Community problems?

No one has made any suggestions as to what tools we can effectively use to collect feedback about what aspects of the MusicBrainz community people think are broken. I’ve looked at a few tools to try and find something suited, but all I found was a lot of ill-fitting stuff.

So, let’s keep it simple and use this blog entry’s comments to talk about what bits about the community are working less than ideal right now. What bothers you? What feels wrong? What should we focus on right away to improve? What should we improve, but isn’t so important right this second?

Now, please remember to keep it polite, respectful and concise — if you are rude or hit me with a wall-of-text, I’ll ignore your comment. Also, please don’t name any names; don’t point fingers. Remember that everyone got a blank slate and is now innocent. If a particular person’s behaviour bothered you, describe the troublesome behaviour, not the person.

If you know of a ticket in Jira that already describes your issue, please reference the ticket! That will make sifting through the comments much easier. I’ll take your comments and try and weave them in a coherent set of topics and then post them somewhere. Exactly where is still to be determined — that depends on the amount/coherency of the feedback I get.

One issue that I prefer to not hear about is MBS-1801, the issue about people ignoring their emails about edits they have made. I’ve already set the process in motion to look at possible solutions for this issue and I hope to have a separate blog entry about this next week.

Go!

UPDATE: Some people did comment about solutions on. Sorry for skipping that part. (None of those suggestions really resonated with me either, sadly)

Poisonous people

As I work to re-shape our community, I’ve been brushing up on open source philosophy. I’ve already mentioned “Producing Open Source Software” book, which is great, but can be somewhat dry at times. A more recent book that covers more of the team related issues is the excellent “Team Geek“. In particular the chapter on “Poisonous people” is really well worth reading.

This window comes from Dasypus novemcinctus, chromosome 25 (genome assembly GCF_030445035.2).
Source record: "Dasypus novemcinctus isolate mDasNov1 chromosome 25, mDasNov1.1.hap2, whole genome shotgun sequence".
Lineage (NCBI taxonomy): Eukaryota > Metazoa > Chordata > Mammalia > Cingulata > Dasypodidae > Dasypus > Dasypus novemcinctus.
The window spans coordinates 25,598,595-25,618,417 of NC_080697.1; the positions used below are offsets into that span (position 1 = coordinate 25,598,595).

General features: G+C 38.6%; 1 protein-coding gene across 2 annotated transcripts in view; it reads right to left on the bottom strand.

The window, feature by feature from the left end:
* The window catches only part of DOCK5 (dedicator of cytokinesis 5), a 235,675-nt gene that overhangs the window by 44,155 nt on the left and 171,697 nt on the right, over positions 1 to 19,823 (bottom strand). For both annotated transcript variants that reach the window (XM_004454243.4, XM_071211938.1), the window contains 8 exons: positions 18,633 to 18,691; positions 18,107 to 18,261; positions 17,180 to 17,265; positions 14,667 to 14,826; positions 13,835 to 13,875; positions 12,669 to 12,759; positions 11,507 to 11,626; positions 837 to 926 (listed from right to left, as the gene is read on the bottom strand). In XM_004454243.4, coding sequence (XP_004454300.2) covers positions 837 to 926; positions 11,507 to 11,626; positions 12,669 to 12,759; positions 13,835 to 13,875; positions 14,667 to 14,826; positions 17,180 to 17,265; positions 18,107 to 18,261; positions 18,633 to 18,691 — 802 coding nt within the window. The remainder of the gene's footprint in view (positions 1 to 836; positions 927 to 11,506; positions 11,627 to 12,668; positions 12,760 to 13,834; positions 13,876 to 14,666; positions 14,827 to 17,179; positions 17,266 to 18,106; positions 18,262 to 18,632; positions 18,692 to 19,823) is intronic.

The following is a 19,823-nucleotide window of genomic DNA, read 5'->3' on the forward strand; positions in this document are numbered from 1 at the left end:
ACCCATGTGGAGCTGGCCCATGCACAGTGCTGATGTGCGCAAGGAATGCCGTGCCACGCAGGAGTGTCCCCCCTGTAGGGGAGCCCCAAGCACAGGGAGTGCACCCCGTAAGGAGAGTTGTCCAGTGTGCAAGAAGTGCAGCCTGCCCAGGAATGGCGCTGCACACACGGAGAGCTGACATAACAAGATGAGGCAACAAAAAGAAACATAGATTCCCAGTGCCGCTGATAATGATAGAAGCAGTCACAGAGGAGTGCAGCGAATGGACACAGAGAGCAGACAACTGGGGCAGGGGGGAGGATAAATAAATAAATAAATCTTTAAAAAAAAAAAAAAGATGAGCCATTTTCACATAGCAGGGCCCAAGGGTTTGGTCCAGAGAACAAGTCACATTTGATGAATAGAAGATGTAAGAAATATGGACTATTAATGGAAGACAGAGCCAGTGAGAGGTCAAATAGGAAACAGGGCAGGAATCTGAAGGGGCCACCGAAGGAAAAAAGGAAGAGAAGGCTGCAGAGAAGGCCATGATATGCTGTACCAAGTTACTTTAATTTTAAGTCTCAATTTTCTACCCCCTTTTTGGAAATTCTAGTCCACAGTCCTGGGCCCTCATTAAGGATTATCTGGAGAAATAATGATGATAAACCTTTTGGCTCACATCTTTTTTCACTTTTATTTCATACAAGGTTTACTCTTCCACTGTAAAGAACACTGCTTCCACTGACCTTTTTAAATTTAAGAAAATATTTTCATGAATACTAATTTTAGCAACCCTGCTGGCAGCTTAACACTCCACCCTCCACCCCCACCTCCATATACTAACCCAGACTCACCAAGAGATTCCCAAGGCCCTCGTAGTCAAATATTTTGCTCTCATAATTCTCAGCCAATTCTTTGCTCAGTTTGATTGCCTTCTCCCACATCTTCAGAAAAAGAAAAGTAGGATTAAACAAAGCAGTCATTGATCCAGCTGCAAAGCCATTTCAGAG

One passage summarizes some underlying themes of my current series of blog posts:

“But there’s a danger here. In general, it’s not healthy to spend one’s time stewing in an ocean of negativity—it tends to eat you up and can create more conflicts in the long run. The term poisonous person is a nasty label and automatically creates a dividing line between “us” (the good guys) and “them” (those nasty jerks). There’s a better way to think about the problem. Instead of running your team as an elite fraternity with a mission to repel mean people, it’s healthier to create a culture that simply refuses to tolerate certain negative behaviors.”

Our community currently has a number of disrespectful people who could be classified as “poisonous”. However, I have good news for these people: I’m wiping the slate clean! Everyone gets a fresh start. As of today no one is poisonous! Hooray! \ø/

However, if you decide to go against the updated principles I’m stating in this blog post series, you should expect that people will confront your behaviour. One point of these blog posts is to provide bite-sized chunks of information that can be used to succinctly state updated project policies. If you encounter a person who is communicating aggressively, is being disrespectful or is hindering the community from moving the project forward, please remind them of these blog posts. When you encounter a problematic person, post the link to this blog entry and respectfully remind them to improve their behaviour.

I would also like to propose that we organize a group of volunteers to form what could be called: “Team Respect“. If someone in the community finds a person who is going on a “no-vote spree” or is entering useless and aggression filled tickets into jira, then they can call on Team Respect to jump in. Team Respect should engage this person, link to the relevant blog posts/project policies and remind them to be respectful. The team should also review the actions of the person — if the team feels that the actions by this person were uncalled for, the team should work to counter-act their actions. For instance, if someone goes an on unjustified no-vote spree, the team members should evaluate the edits in question and if they “improve the database” then they should vote yes on the edits, improve the edits to remove the objections or even approve the edits outright if they are auto-editors. Use your best judgement, of course!

The basic idea behind Team Respect is to make being a disrespectful person no fun and frustrating. At the same time Team Respect can raise positive feelings in the community by working together and protecting the work for polite, respectful people. And the polite, respectful people whose work was protected will be more inclined to contribute in the future.